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Author Topic: Formula for pricing jobs  (Read 5799 times)

Brad Weber

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Re: Formula for pricing jobs
« Reply #10 on: February 27, 2011, 09:57:59 am »

TEN PERCENT!!!

Holy crap, Ivan. So essentially your (or the corporations' you mention) gear is depreciated to minimal usefullness/value once used TEN times??? So can I buy a few of those worn out Danleys for pennies on the dollar now?

In the past, here and elsewhere, I have usually read 2% of gear investment PLUS a reasonable labor rate PLUS expenses (gas, vehicle wear & tear, food & lodging, plus a portion of other overhead costs like insurance, storage rent, ect.). How you add in shop labor and transportation labor time is up to you. Even figuring this way adds up a lot.
Keep in mind that in venues like hotels and convention centers the venue may take a percentage of the billing, they are not providing you the work, space in the venue, etc. as charity but in many cases rather as a potential profit center.  You also can't turn down or defer work there in order do to other work or due to inadequate inventory or personnel and have to be ready to support last minute requests, so even if you have no billable work for days you may have to have inventory and personnel available on site at all times.  You may even have to supply services for that venue's internal events for a reduced charge if not for free.  All of those things have a cost that has to be recovered in the billings.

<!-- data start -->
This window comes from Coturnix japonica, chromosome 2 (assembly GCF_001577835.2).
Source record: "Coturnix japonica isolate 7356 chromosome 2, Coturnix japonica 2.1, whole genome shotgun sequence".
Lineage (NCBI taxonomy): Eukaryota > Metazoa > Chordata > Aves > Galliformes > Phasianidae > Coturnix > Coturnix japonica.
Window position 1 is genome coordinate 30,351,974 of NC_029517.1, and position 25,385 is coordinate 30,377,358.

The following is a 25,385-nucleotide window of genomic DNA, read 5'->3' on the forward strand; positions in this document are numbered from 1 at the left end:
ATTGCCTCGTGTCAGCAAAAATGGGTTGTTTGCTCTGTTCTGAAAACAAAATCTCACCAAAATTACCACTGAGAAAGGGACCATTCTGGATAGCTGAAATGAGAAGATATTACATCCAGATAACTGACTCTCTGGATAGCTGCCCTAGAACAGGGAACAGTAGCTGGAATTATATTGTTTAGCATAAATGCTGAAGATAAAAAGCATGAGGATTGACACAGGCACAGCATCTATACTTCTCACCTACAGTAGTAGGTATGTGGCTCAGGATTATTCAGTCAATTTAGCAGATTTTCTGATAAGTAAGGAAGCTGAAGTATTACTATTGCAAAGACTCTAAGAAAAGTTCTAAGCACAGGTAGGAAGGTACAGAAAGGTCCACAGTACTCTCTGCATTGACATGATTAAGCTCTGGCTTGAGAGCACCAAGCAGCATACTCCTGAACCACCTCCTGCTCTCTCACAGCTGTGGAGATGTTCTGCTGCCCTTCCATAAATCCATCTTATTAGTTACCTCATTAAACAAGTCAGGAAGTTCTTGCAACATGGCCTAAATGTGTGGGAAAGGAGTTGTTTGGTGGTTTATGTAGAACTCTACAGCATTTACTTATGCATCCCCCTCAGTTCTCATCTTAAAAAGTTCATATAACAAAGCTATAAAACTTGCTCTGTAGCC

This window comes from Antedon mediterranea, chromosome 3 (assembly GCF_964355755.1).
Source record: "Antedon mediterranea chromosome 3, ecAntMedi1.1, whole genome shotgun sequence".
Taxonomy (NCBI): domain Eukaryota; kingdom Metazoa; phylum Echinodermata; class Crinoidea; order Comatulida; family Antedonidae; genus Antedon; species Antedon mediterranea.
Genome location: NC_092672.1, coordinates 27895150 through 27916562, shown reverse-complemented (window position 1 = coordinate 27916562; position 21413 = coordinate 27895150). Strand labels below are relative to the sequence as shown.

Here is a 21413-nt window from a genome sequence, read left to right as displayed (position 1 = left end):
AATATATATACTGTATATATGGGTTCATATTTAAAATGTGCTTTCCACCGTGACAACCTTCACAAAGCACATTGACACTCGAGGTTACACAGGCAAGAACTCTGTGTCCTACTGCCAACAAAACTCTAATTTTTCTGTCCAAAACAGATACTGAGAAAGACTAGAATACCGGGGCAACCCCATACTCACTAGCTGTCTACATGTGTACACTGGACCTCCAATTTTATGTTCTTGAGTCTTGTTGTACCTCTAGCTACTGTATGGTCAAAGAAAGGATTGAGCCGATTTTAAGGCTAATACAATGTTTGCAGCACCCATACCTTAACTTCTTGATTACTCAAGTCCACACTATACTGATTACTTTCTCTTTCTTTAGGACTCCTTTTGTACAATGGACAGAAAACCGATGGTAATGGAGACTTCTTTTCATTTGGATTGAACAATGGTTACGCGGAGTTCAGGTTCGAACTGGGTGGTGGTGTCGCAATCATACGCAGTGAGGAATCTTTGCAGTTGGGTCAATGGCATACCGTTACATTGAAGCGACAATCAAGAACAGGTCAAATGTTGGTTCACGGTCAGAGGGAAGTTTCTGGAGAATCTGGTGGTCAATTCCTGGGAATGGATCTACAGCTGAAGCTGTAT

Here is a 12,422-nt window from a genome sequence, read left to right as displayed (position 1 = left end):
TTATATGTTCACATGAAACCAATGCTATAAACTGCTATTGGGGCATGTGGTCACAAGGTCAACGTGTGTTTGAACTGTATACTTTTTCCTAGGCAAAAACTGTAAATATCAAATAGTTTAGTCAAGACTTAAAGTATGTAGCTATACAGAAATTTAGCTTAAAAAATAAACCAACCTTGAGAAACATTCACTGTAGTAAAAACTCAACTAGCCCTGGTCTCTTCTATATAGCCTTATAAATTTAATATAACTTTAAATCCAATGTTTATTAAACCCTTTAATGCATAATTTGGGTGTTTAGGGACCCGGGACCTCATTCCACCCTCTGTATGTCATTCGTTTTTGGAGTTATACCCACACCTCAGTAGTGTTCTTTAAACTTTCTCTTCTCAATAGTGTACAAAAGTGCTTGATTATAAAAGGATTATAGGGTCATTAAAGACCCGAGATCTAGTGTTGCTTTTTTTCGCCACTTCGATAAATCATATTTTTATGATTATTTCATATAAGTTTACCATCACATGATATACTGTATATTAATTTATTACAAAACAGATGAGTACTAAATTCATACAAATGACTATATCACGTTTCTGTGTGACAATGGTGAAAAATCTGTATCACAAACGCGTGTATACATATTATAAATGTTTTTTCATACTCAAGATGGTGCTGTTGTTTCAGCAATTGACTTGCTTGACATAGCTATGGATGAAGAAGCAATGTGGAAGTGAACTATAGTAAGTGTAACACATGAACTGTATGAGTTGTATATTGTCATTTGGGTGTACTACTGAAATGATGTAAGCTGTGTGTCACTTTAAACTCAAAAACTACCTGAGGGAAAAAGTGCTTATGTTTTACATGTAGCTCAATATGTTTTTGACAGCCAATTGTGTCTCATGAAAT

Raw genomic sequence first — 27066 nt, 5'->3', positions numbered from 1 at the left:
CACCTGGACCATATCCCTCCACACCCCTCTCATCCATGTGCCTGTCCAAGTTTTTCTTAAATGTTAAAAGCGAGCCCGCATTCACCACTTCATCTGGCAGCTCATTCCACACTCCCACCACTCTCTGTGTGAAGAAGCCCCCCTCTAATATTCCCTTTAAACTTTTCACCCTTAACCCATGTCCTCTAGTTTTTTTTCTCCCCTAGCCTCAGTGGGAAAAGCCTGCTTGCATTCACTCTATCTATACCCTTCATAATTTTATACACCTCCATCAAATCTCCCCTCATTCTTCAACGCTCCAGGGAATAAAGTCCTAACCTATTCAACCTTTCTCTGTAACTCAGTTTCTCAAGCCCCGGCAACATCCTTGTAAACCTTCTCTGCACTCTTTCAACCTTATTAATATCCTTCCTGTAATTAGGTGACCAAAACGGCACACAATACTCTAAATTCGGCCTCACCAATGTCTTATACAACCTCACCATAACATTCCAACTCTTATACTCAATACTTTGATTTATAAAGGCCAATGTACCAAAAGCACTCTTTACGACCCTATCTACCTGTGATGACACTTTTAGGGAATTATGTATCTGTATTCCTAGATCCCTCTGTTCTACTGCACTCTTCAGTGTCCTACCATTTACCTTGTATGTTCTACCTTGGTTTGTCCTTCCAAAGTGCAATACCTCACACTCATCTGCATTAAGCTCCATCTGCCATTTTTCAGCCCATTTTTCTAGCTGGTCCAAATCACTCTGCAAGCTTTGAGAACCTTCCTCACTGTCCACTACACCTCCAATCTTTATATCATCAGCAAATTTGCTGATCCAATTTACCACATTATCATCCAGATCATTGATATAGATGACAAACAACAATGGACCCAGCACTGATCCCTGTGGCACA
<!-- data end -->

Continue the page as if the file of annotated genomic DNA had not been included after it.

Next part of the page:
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James Feenstra

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Re: Formula for pricing jobs
« Reply #11 on: February 27, 2011, 01:40:04 pm »

Think of a tool rental place.  How much do they charge?  And do they deliver it and operate the tool, then clean it up and return it for the rental rate?  NO, there is additional charge for that.  Yet we typically can't get anywhere near the day rate they do, and we deliver and operate it for free.
as an example i rented a hammer drill for some home reno work i've been doing the last week..

$67/week to rent...after the first week i returned it once i looked at the store price- $120 + tax

went and bought myself one instead, so now i have a new tool that will get used frequently :) it was way cheaper in the long run to buy than continue renting till the jobs done

some companies that frequently rent gear do the same thing...if they're going to be renting for more than a few weeks on a mid range priced item, they'll just purchase it instead
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Ryan McLeod

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Re: Formula for pricing jobs
« Reply #12 on: February 27, 2011, 04:17:17 pm »

[quote author=Ivan Beaver link=topic=1004.msg5073#msg5073 date=

The other thing in normal businesses is that they don't have hobbiest (bands/part time DJ's etc) that compete for businesses that have to pay rent-insurance, have a business license etc.
[/quote]

... Or as I always call it "you can't compete against someone who can't lose".
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Frederik RosenkjŠr

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Re: Formula for pricing jobs
« Reply #13 on: February 27, 2011, 08:20:45 pm »